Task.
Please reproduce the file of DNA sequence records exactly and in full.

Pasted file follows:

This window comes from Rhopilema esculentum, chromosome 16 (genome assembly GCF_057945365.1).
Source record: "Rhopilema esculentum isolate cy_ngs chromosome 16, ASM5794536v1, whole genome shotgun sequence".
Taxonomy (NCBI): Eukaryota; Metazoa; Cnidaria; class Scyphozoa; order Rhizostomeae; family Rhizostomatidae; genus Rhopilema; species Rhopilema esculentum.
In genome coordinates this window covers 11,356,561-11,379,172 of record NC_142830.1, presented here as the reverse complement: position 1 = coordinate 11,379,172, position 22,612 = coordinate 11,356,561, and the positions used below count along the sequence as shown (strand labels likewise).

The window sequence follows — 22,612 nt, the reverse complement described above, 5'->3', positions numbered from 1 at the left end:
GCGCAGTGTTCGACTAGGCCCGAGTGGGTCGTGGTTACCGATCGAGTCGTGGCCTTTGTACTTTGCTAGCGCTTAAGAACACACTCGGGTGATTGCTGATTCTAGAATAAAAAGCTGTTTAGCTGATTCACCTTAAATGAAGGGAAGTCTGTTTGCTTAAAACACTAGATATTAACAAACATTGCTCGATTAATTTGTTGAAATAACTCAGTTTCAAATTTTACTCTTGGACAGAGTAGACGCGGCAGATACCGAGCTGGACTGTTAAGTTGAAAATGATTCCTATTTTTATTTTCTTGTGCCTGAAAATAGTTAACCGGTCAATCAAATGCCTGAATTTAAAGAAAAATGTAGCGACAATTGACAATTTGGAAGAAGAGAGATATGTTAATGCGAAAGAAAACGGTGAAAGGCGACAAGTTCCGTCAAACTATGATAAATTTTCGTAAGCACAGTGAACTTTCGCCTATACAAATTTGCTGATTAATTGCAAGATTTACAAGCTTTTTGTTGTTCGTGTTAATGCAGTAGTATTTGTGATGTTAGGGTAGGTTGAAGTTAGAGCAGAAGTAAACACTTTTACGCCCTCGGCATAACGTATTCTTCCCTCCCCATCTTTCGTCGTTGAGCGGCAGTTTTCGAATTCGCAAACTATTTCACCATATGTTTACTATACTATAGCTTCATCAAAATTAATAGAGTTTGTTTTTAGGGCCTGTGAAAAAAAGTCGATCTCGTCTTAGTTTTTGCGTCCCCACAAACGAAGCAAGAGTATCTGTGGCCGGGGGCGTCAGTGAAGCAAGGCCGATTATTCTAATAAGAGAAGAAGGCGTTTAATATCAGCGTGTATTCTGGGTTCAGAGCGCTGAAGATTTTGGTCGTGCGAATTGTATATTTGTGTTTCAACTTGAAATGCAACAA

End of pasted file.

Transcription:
This window comes from Rhopilema esculentum, chromosome 16 (genome assembly GCF_057945365.1).
Source record: "Rhopilema esculentum isolate cy_ngs chromosome 16, ASM5794536v1, whole genome shotgun sequence".
Taxonomy (NCBI): Eukaryota; Metazoa; Cnidaria; class Scyphozoa; order Rhizostomeae; family Rhizostomatidae; genus Rhopilema; species Rhopilema esculentum.
In genome coordinates this window covers 11,356,561-11,379,172 of record NC_142830.1, presented here as the reverse complement: position 1 = coordinate 11,379,172, position 22,612 = coordinate 11,356,561, and the positions used below count along the sequence as shown (strand labels likewise).

The window sequence follows — 22,612 nt, the reverse complement described above, 5'->3', positions numbered from 1 at the left end:
GCGCAGTGTTCGACTAGGCCCGAGTGGGTCGTGGTTACCGATCGAGTCGTGGCCTTTGTACTTTGCTAGCGCTTAAGAACACACTCGGGTGATTGCTGATTCTAGAATAAAAAGCTGTTTAGCTGATTCACCTTAAATGAAGGGAAGTCTGTTTGCTTAAAACACTAGATATTAACAAACATTGCTCGATTAATTTGTTGAAATAACTCAGTTTCAAATTTTACTCTTGGACAGAGTAGACGCGGCAGATACCGAGCTGGACTGTTAAGTTGAAAATGATTCCTATTTTTATTTTCTTGTGCCTGAAAATAGTTAACCGGTCAATCAAATGCCTGAATTTAAAGAAAAATGTAGCGACAATTGACAATTTGGAAGAAGAGAGATATGTTAATGCGAAAGAAAACGGTGAAAGGCGACAAGTTCCGTCAAACTATGATAAATTTTCGTAAGCACAGTGAACTTTCGCCTATACAAATTTGCTGATTAATTGCAAGATTTACAAGCTTTTTGTTGTTCGTGTTAATGCAGTAGTATTTGTGATGTTAGGGTAGGTTGAAGTTAGAGCAGAAGTAAACACTTTTACGCCCTCGGCATAACGTATTCTTCCCTCCCCATCTTTCGTCGTTGAGCGGCAGTTTTCGAATTCGCAAACTATTTCACCATATGTTTACTATACTATAGCTTCATCAAAATTAATAGAGTTTGTTTTTAGGGCCTGTGAAAAAAAGTCGATCTCGTCTTAGTTTTTGCGTCCCCACAAACGAAGCAAGAGTATCTGTGGCCGGGGGCGTCAGTGAAGCAAGGCCGATTATTCTAATAAGAGAAGAAGGCGTTTAATATCAGCGTGTATTCTGGGTTCAGAGCGCTGAAGATTTTGGTCGTGCGAATTGTATATTTGTGTTTCAACTTGAAATGCAACAA